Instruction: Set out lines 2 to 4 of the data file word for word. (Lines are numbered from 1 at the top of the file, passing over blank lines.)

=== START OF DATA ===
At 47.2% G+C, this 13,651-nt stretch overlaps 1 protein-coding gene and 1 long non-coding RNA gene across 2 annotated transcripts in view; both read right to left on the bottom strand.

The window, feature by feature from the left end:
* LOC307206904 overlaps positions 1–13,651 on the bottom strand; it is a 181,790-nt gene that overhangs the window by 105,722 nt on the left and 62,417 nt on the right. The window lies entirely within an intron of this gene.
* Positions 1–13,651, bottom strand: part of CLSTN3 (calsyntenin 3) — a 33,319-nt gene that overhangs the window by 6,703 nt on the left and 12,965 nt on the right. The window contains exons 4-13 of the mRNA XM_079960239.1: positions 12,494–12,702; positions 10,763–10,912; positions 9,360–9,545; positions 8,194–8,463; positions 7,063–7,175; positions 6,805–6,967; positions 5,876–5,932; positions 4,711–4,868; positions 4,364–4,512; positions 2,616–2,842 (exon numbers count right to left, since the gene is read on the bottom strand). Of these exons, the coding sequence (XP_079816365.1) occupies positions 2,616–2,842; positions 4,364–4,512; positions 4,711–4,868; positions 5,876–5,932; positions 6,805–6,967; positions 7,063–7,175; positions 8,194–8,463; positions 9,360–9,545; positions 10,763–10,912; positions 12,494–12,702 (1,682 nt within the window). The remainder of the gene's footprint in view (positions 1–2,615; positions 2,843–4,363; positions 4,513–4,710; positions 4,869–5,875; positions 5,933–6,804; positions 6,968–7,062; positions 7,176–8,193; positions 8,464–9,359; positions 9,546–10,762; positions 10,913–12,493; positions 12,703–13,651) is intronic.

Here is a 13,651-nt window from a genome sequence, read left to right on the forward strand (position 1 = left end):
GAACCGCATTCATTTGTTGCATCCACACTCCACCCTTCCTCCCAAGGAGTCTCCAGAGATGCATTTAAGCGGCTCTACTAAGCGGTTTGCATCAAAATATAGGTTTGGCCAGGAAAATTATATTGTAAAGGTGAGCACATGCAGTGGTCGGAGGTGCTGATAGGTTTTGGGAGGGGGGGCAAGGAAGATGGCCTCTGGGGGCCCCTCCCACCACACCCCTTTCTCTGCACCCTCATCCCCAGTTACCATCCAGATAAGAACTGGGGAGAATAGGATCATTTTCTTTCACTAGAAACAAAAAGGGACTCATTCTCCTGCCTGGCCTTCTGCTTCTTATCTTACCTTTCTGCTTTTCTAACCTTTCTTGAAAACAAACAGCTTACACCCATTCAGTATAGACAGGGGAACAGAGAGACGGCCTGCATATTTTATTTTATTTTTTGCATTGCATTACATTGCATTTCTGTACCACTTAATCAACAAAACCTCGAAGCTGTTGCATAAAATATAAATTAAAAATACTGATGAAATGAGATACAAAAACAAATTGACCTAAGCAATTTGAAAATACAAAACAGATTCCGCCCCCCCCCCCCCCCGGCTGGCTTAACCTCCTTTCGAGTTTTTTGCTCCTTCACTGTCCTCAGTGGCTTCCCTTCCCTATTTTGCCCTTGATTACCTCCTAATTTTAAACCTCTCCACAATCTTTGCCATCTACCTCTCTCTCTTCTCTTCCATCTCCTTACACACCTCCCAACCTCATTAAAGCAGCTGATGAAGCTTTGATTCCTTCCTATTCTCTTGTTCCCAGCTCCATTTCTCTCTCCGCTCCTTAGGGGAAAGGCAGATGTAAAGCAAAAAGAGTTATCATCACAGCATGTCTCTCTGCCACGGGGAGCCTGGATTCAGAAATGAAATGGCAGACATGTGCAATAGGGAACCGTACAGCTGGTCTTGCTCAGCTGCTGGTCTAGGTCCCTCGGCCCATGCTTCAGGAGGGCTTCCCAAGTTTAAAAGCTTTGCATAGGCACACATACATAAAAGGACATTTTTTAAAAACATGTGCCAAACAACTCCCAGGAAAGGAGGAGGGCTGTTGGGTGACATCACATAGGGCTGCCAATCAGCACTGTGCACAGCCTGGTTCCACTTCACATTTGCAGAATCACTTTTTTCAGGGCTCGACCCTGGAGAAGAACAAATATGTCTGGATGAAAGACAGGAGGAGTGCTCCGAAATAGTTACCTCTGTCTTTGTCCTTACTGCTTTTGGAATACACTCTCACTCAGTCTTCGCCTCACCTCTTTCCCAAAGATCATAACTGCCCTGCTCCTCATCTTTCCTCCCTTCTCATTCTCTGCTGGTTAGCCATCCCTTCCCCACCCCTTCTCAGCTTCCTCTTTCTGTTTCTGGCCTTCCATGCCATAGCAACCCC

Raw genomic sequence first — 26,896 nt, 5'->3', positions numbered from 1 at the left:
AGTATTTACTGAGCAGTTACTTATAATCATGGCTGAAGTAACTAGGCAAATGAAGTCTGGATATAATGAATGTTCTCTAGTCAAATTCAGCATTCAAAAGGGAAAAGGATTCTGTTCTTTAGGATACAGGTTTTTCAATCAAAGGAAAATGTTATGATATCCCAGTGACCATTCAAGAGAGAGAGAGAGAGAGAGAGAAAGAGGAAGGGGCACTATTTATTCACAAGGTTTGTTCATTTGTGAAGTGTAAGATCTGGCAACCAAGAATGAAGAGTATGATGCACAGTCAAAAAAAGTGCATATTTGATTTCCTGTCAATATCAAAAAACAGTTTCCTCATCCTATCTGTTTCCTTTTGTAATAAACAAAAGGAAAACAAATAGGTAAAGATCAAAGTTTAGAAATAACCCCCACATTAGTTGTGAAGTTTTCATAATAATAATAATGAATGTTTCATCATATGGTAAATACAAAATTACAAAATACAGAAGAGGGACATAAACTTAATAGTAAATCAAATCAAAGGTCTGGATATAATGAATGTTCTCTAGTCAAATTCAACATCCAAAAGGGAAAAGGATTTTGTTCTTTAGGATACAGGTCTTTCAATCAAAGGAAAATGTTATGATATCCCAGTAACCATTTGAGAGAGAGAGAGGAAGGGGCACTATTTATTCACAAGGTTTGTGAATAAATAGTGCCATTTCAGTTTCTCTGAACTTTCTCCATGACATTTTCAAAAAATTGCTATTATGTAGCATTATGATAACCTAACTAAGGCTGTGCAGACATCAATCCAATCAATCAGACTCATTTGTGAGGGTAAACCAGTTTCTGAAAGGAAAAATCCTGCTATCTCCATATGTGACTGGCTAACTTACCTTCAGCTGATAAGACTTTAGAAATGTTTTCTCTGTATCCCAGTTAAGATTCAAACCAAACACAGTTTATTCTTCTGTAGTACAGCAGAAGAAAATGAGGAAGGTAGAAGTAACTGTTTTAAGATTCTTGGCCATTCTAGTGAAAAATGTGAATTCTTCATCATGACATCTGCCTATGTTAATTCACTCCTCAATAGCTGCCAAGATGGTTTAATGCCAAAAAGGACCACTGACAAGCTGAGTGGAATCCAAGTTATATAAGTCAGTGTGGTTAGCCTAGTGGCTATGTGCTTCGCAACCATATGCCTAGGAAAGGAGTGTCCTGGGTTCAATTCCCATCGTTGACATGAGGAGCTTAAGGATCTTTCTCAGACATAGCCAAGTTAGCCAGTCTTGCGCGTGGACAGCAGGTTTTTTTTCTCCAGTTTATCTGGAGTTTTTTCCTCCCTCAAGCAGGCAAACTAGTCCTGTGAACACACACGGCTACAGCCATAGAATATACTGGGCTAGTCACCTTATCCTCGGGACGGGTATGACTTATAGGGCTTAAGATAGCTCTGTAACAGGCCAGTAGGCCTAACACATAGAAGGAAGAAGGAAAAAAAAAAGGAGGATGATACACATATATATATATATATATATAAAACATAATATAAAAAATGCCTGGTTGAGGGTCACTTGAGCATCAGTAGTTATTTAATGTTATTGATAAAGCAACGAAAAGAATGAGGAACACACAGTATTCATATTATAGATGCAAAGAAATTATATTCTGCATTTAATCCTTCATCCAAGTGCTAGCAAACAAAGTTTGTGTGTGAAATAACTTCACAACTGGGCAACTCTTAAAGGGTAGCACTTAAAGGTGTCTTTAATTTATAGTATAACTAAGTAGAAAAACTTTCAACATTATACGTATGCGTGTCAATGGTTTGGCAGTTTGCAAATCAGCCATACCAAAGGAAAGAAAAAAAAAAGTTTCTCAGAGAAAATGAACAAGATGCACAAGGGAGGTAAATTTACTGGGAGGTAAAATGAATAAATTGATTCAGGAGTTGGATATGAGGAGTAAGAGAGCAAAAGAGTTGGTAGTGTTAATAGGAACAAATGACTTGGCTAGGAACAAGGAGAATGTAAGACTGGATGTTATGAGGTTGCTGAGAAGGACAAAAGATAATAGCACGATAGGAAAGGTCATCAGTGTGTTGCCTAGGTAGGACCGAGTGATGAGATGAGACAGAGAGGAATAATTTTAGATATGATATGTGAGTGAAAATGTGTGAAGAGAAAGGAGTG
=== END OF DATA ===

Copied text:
The window, feature by feature from the left end:
* LOC307206904 overlaps positions 1–13,651 on the bottom strand; it is a 181,790-nt gene that overhangs the window by 105,722 nt on the left and 62,417 nt on the right. The window lies entirely within an intron of this gene.
* Positions 1–13,651, bottom strand: part of CLSTN3 (calsyntenin 3) — a 33,319-nt gene that overhangs the window by 6,703 nt on the left and 12,965 nt on the right. The window contains exons 4-13 of the mRNA XM_079960239.1: positions 12,494–12,702; positions 10,763–10,912; positions 9,360–9,545; positions 8,194–8,463; positions 7,063–7,175; positions 6,805–6,967; positions 5,876–5,932; positions 4,711–4,868; positions 4,364–4,512; positions 2,616–2,842 (exon numbers count right to left, since the gene is read on the bottom strand). Of these exons, the coding sequence (XP_079816365.1) occupies positions 2,616–2,842; positions 4,364–4,512; positions 4,711–4,868; positions 5,876–5,932; positions 6,805–6,967; positions 7,063–7,175; positions 8,194–8,463; positions 9,360–9,545; positions 10,763–10,912; positions 12,494–12,702 (1,682 nt within the window). The remainder of the gene's footprint in view (positions 1–2,615; positions 2,843–4,363; positions 4,513–4,710; positions 4,869–5,875; positions 5,933–6,804; positions 6,968–7,062; positions 7,176–8,193; positions 8,464–9,359; positions 9,546–10,762; positions 10,913–12,493; positions 12,703–13,651) is intronic.